1. Table 1 summarizes the work of a number of authors (Fleras & Elliott, 1992; Cornell, 1988, p. 14; O’Brien, 1989, p. 258; Snipp, 1986b, 1988; Diamond, 1997; and Armitage, 1995). While the dates of the periods included in Table 1 correspond to the six periods Cornell identified, Table 1 expands the historical time period and includes different labels for some of the periods to more clearly characterize the socio-political context within each timeframe.

2. Faculty comment: “Of course, prior to this time, in Western culture, children were largely treated as property to be dealt with by their parents as would any other form of property” (emphasis in original).

3. Table 1 is adapted from a number of sources: Armitage (1995); Cornell (1988, p. 14); Diamond (1997); Fleras & Elliot (1992, p. 136); O’Brien (1989, p. 258); and Snipp (1986b, 1989)

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Adams, D.W. (1995). Education for extinction: American Indians and the boarding school experience, 1875-1928. Lawrence, KS: University Press of Kansas.

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Armitage, A. (1995). Comparing the policy of aboriginal assimilation: Australia, Canada, and New Zealand. Vancouver, Canada: UBC Press.

Atkins, B.T., Duval, A., Milne, R.C., Lewis, H.M.A., Sinclair, L., & Birks, R. (Eds.) (1990). Harper Collins Robert French Dictionary (2nd ed.). Glasgow, GB: HarperCollins Publishers.

Austin, D. (1988). The political economy of human service programs. Greenwich, CT: JAI Press.

Bellamy, R. (Ed.)(1994). Antonio Gramsci: Pre-prison writings (V. Cox, Trans.) New York: Cambridge University Press.

Benson, J.K. (1975). The interorganizational network as a political economy. Administrative Science Quarterly, 20, 229-249.

Benson, J.K. (1977a). Innovation and crisis in organizational analysis. The Sociological Quarterly, 18, 3-16.

Benson, J.K. (1977b). Organizations: A dialectical view. Administrative Science Quarterly, 22, 1-21.

Berkhofer, R.E., Jr. (1979). The White man’s Indian: Images of the American Indian from Columbus to the present. New York: Vintage Books.

Boothman, D. (Ed. & Trans.)(1995). Antonio Gramsci: Further selections from the prison notebooks. Minneapolis: University of Minnesota Press.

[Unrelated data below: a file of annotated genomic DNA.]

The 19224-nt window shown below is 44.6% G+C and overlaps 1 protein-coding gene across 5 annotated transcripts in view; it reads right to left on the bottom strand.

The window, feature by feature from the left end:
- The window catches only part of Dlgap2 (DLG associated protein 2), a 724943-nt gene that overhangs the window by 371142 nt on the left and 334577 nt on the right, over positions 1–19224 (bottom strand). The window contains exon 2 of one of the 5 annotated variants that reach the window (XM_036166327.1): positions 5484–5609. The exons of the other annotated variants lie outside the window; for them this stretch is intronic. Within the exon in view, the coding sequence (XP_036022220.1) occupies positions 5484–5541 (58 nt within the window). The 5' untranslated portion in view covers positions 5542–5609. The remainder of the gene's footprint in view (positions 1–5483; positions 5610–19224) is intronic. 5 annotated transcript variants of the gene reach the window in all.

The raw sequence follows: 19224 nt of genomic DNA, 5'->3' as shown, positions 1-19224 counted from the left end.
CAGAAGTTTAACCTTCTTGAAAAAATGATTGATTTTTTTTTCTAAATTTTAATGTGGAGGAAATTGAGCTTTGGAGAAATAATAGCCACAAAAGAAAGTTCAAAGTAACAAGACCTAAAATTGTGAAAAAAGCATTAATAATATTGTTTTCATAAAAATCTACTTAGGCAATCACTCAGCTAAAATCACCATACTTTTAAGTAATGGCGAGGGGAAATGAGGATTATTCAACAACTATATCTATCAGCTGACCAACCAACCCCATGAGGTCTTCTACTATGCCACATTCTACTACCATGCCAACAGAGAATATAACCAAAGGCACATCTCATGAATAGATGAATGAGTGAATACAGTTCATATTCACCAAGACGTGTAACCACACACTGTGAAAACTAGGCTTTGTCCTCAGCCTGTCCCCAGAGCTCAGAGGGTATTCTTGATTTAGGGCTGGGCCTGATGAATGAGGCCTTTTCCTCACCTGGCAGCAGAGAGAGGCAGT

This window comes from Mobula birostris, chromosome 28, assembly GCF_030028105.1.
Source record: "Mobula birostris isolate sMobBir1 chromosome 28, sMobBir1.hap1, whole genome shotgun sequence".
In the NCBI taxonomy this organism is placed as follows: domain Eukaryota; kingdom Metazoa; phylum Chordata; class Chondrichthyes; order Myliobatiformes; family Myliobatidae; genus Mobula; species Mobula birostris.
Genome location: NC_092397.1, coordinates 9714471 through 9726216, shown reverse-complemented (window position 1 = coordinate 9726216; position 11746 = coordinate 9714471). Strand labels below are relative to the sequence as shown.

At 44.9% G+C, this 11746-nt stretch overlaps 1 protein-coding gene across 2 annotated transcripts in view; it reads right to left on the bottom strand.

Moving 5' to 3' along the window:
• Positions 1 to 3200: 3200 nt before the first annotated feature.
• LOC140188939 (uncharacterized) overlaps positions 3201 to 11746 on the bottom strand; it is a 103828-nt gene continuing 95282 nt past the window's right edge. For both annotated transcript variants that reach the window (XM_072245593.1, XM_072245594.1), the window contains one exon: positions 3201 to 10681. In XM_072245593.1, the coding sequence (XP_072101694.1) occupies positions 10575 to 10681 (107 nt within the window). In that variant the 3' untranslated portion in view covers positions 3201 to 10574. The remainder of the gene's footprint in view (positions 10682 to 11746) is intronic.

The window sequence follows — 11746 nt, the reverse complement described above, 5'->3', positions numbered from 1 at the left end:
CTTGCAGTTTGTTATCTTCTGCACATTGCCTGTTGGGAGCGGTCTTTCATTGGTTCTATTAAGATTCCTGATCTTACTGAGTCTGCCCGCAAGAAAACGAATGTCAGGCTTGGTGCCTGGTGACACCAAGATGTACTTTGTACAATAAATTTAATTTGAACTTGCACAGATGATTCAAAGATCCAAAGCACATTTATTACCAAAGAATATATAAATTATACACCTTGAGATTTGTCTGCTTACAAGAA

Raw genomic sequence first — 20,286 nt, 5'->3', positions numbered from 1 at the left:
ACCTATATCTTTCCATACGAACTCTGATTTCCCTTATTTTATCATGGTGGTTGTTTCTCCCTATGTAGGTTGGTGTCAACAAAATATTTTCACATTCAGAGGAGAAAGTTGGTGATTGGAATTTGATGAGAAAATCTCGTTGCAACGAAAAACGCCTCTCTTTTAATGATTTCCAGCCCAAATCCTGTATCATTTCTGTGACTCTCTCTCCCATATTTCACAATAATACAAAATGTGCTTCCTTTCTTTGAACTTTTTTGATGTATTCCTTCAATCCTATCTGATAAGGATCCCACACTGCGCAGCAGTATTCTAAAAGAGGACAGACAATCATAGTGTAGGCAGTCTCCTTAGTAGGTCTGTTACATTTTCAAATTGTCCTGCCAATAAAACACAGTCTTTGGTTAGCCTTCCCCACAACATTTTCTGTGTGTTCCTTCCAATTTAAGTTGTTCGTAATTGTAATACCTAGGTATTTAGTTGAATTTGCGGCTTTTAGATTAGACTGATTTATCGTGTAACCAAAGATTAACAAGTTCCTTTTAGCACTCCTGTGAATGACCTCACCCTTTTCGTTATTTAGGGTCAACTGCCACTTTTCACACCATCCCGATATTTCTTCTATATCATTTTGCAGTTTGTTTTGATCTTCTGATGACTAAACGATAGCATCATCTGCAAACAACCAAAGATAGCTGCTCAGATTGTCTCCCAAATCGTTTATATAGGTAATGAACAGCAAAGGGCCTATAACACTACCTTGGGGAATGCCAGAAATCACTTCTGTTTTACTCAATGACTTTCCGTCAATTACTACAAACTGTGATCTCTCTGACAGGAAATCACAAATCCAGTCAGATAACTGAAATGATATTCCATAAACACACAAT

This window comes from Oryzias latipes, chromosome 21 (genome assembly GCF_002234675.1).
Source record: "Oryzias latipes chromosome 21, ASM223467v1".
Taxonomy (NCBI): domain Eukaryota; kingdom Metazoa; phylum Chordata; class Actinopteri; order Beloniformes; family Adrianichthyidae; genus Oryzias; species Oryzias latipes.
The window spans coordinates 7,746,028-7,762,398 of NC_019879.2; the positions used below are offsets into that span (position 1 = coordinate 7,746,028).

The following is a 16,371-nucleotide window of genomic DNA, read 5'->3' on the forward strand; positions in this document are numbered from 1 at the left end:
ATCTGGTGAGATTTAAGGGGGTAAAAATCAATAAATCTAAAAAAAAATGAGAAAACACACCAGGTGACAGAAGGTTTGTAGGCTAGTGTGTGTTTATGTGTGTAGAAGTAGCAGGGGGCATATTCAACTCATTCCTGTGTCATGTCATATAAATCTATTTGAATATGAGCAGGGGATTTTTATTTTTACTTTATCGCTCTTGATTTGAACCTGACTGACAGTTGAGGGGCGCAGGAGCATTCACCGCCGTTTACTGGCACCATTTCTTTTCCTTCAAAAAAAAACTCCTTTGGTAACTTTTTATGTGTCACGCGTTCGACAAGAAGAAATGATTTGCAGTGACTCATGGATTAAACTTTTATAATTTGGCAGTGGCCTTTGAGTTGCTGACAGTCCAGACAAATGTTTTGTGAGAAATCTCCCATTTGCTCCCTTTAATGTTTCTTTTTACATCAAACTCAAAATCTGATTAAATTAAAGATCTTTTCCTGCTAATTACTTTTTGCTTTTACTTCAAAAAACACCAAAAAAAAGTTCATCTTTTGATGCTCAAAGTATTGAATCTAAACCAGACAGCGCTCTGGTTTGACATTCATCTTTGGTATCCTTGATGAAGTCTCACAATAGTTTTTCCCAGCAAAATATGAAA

Bronfenbrenner, U. (1979). The ecology of human development: Experiments by nature and design. Cambridge, MS: Harvard University Press.

Cook, K.S. (1977). Exchange and power in networks of interorganizational relations. The Sociological Quarterly, 18, 62-82.

Cornell, S. (1988). The return of the Native: American Indian political resurgence. New York: Oxford University Press.

Diamond, J. (1997). Guns, germs, and steel: The fates of human societies. New York: W.W. Norton & Company.

Dreyfus, H.L. & Rabinow, P. (1983). Michel Foucault: Beyond structuralism and hermeneutics (2nd ed.). Chicago: The University of Chicago Press.

Fleras, A. & Elliot, J. (1992). The ‘nations within': aboriginal-state relations in Canada, the United States, and New Zealand. Toronto, Canada: Oxford University Press.

Foucault, M. (1972). The archaeology of knowledge and the discourse on language (A.M. Sheridan Smith, Trans.). New York: Pantheon Books. (Original work published 1969)

Foucault, M. (1979). Discipline & punish: The birth of the prison. (A. Sheridan, Trans.). New York: Vintage Books. (Original work published 1975)

Foucault, M. (1980a). Body/Power. In C. Gordon (ed.) Power/knowledge: Selected interviews and other writing 11972-1977 by Michel Foucault (C. Gordon, L. Marshall, J. Mepham, & K. Soper, Trans.), pp. 55-62. New York: Pantheon Books. (Original work published 1975)

Foucault, M. (1980b). The politics of health in the eighteenth century). In C. Gordon (ed.) Power/knowledge: Selected interviews and other writing 1972-1977 by Michel Foucault (C. Gordon, L. Marshall, J. Mepham, & K. Soper, Trans.), pp. 166-182. New York: Pantheon Books. (Original work published 1976)

Foucault, M. (1988). On power. In L.D. Kritzman (ed.), Michel Foucault: Politics, philosophy, culture: Interviews and other writings 1977-1984 (A. Sheridan & Others, Trans.), pp. 96-109. New York: Routledge. (Original work published 1984)

Foucault, M. (1990). The history of sexuality: Volume I: An Introduction (R. Hurley, Trans.). New York: Vintage Books/Random House. (Original work published 1976)

Gramsci, A. (1994). The sovereignty of law. In R. Bellamy (ed.), Antonio Gramsci: Pre-prison writings (V. Cox, Trans.), p. 87-90. New York: Cambridge University Press. (Original work published 1919)

Gramsci, A. (1995).Vittorio Macchioro and America. In D. Boothman (ed.), Antonio Gramsci: Further selections form the Prison Notebooks (D. Boothman, Trans.), p. 259. Minneapolis: University of Minnesota Press.

Gramsci, A. (1999). Selections from the prison notebooks of Antonio Gramsci (Q. Hoare & G.N. Smith, Eds. & Trans.). New York: International Press.

Hand, C. (1999). Indian child welfare within the context of United States child welfare policies, practices and paradigms: Rescuing children or homogenizing America? Doctor of Philosophy Preliminary Exam Paper 2 – Relevant theoretical literature – Differential power and Indian child welfare. Madison, WI: University of Wisconsin-Madison.

Haraway, D. (1994). Teddy Bear patriarchy: Taxidermy in the Garden of Eden, New York City, 1908-1936. In N.B. Dirks, G. Eley, & S.B. Ortner (eds.), Culture/power/history: A reader in contemporary social theory, pp. 49-95. Princeton, NJ: Princeton University Press.

Kritzman, L.D. (1988)(Ed.). Michel Foucault: Politics, philosophy, culture: Interviews and other writings 1977-1984. (A. Sheridan & Others, Trans.) New York: Routledge.

O’Brien, S. (1989). American Indian Tribal governments. Norman, OK: University of Oklahoma Press.